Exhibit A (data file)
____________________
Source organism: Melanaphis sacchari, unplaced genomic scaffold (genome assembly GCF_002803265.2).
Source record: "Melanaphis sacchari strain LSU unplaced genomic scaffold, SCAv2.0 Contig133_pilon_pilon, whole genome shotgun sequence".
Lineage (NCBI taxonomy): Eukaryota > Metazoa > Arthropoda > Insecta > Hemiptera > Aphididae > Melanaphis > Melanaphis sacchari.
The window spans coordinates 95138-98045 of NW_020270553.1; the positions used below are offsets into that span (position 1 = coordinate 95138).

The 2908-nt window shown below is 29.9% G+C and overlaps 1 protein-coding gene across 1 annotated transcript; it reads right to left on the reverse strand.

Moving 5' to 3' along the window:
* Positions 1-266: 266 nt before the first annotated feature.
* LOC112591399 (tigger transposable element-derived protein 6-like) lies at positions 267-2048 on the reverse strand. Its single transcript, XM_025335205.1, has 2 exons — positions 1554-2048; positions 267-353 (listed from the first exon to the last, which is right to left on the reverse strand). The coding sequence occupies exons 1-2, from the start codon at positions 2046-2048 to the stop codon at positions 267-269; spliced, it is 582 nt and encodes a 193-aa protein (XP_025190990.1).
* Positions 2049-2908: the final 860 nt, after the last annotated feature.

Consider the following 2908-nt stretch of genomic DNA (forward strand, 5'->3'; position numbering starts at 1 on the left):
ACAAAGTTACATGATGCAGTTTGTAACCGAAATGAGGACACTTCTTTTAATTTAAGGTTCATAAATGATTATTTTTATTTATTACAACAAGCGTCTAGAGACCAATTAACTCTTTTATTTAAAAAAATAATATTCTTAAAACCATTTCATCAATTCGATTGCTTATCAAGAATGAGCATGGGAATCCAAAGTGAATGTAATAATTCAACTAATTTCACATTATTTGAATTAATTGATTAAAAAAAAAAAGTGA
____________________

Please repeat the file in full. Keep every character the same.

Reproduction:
Source organism: Melanaphis sacchari, unplaced genomic scaffold (genome assembly GCF_002803265.2).
Source record: "Melanaphis sacchari strain LSU unplaced genomic scaffold, SCAv2.0 Contig133_pilon_pilon, whole genome shotgun sequence".
Lineage (NCBI taxonomy): Eukaryota > Metazoa > Arthropoda > Insecta > Hemiptera > Aphididae > Melanaphis > Melanaphis sacchari.
The window spans coordinates 95138-98045 of NW_020270553.1; the positions used below are offsets into that span (position 1 = coordinate 95138).

The 2908-nt window shown below is 29.9% G+C and overlaps 1 protein-coding gene across 1 annotated transcript; it reads right to left on the reverse strand.

Moving 5' to 3' along the window:
* Positions 1-266: 266 nt before the first annotated feature.
* LOC112591399 (tigger transposable element-derived protein 6-like) lies at positions 267-2048 on the reverse strand. Its single transcript, XM_025335205.1, has 2 exons — positions 1554-2048; positions 267-353 (listed from the first exon to the last, which is right to left on the reverse strand). The coding sequence occupies exons 1-2, from the start codon at positions 2046-2048 to the stop codon at positions 267-269; spliced, it is 582 nt and encodes a 193-aa protein (XP_025190990.1).
* Positions 2049-2908: the final 860 nt, after the last annotated feature.

Consider the following 2908-nt stretch of genomic DNA (forward strand, 5'->3'; position numbering starts at 1 on the left):
ACAAAGTTACATGATGCAGTTTGTAACCGAAATGAGGACACTTCTTTTAATTTAAGGTTCATAAATGATTATTTTTATTTATTACAACAAGCGTCTAGAGACCAATTAACTCTTTTATTTAAAAAAATAATATTCTTAAAACCATTTCATCAATTCGATTGCTTATCAAGAATGAGCATGGGAATCCAAAGTGAATGTAATAATTCAACTAATTTCACATTATTTGAATTAATTGATTAAAAAAAAAAAGTGA